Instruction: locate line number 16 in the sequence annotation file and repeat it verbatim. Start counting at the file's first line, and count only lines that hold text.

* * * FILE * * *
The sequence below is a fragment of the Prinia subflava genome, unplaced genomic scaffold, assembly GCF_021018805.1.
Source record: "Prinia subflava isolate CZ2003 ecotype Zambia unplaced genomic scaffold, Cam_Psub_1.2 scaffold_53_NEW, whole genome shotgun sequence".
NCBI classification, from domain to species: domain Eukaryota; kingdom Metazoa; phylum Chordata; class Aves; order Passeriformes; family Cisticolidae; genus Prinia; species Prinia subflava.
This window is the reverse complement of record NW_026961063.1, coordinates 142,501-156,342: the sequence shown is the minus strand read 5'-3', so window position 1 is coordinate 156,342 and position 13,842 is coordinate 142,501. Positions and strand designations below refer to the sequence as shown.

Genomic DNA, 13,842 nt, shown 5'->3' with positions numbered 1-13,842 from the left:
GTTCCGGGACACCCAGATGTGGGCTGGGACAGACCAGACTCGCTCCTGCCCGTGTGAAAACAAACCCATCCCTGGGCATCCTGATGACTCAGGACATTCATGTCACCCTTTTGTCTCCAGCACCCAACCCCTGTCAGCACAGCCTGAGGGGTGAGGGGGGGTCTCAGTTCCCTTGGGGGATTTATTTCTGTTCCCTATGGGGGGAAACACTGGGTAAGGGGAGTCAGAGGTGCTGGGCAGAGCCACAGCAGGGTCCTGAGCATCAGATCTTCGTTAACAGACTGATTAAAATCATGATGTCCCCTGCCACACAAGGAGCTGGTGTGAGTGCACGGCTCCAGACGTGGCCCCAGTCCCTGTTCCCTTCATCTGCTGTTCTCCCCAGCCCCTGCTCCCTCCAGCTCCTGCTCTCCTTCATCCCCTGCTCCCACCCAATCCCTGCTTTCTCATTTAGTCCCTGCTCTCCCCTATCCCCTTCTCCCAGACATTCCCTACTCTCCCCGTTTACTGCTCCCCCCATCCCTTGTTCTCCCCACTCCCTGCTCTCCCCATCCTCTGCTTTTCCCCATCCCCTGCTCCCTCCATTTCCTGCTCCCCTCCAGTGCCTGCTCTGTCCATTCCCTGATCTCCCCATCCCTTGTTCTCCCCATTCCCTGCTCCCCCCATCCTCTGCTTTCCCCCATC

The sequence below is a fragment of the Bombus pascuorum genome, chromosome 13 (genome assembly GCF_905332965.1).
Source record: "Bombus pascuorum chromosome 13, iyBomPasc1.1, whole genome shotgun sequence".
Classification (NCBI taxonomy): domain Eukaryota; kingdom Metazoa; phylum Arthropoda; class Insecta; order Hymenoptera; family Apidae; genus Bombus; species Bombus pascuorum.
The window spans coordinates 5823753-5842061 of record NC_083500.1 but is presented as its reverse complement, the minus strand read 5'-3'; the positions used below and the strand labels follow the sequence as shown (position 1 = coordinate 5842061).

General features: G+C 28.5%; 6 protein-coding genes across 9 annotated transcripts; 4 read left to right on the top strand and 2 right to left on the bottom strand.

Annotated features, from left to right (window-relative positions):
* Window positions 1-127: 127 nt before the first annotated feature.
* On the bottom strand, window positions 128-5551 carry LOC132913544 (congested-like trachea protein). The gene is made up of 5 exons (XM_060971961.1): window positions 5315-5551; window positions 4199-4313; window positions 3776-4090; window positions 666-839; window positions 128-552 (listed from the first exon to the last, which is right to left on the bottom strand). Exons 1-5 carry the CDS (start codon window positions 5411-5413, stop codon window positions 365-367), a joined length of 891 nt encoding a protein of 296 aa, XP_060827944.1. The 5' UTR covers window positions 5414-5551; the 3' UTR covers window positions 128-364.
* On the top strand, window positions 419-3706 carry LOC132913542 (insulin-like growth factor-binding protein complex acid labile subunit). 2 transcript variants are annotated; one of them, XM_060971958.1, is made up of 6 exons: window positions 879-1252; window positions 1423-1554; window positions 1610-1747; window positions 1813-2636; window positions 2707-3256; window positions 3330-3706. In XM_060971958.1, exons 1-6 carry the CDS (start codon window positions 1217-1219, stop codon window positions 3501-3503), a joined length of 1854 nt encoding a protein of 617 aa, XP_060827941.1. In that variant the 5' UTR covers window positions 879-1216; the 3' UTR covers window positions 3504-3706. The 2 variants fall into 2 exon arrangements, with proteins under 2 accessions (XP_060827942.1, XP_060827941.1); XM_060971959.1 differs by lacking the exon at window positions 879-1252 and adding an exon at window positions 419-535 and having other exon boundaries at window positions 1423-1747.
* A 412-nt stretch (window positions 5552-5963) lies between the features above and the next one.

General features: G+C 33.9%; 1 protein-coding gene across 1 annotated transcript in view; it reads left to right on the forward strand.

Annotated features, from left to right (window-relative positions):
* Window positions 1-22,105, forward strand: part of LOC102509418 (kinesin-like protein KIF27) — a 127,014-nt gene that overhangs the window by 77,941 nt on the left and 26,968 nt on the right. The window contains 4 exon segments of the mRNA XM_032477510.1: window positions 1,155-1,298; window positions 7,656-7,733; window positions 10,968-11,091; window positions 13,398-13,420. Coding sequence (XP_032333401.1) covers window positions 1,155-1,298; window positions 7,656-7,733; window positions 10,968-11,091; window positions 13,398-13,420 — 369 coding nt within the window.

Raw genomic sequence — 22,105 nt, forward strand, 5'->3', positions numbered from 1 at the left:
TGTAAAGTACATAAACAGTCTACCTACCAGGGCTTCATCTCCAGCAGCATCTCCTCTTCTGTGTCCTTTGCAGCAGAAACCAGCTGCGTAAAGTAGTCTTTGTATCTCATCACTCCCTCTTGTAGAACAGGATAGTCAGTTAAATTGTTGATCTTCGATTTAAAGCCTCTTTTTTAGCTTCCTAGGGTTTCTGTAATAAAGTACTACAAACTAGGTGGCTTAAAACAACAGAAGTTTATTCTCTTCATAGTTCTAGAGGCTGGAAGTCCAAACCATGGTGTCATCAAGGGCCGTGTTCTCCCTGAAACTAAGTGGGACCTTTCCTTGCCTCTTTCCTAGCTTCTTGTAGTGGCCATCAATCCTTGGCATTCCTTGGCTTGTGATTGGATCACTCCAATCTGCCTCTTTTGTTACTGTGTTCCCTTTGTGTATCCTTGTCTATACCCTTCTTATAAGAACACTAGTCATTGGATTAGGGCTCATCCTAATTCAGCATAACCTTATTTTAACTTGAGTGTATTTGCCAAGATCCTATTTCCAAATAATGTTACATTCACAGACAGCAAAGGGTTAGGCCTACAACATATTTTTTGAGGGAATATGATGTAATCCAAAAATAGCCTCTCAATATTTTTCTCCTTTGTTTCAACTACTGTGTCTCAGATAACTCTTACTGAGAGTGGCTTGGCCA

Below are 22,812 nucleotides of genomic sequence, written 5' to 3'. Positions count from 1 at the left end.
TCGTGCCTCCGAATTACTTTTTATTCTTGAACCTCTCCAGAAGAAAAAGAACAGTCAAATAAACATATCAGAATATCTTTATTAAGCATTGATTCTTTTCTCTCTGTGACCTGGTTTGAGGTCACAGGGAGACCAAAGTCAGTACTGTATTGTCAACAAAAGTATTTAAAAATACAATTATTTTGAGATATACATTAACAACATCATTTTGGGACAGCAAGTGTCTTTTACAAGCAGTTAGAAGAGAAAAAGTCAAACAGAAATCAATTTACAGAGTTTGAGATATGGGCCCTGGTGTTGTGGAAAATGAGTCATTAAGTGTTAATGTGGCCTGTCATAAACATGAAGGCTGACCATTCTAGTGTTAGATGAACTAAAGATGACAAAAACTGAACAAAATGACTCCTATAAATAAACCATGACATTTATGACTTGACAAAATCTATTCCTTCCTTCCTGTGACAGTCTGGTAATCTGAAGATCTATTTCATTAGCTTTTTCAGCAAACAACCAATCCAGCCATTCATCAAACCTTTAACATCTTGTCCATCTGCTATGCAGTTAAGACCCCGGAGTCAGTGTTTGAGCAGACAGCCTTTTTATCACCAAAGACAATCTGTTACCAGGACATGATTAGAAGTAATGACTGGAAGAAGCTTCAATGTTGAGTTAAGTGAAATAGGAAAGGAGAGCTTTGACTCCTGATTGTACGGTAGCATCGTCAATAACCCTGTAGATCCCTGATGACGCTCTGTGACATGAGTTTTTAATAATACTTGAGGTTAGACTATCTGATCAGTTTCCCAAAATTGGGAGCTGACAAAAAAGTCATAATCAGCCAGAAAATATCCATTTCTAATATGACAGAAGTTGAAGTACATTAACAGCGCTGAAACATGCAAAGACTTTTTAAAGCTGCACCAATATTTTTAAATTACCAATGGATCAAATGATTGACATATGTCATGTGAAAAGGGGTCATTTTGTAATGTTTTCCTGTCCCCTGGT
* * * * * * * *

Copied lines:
* A 412-nt stretch (window positions 5552-5963) lies between the features above and the next one.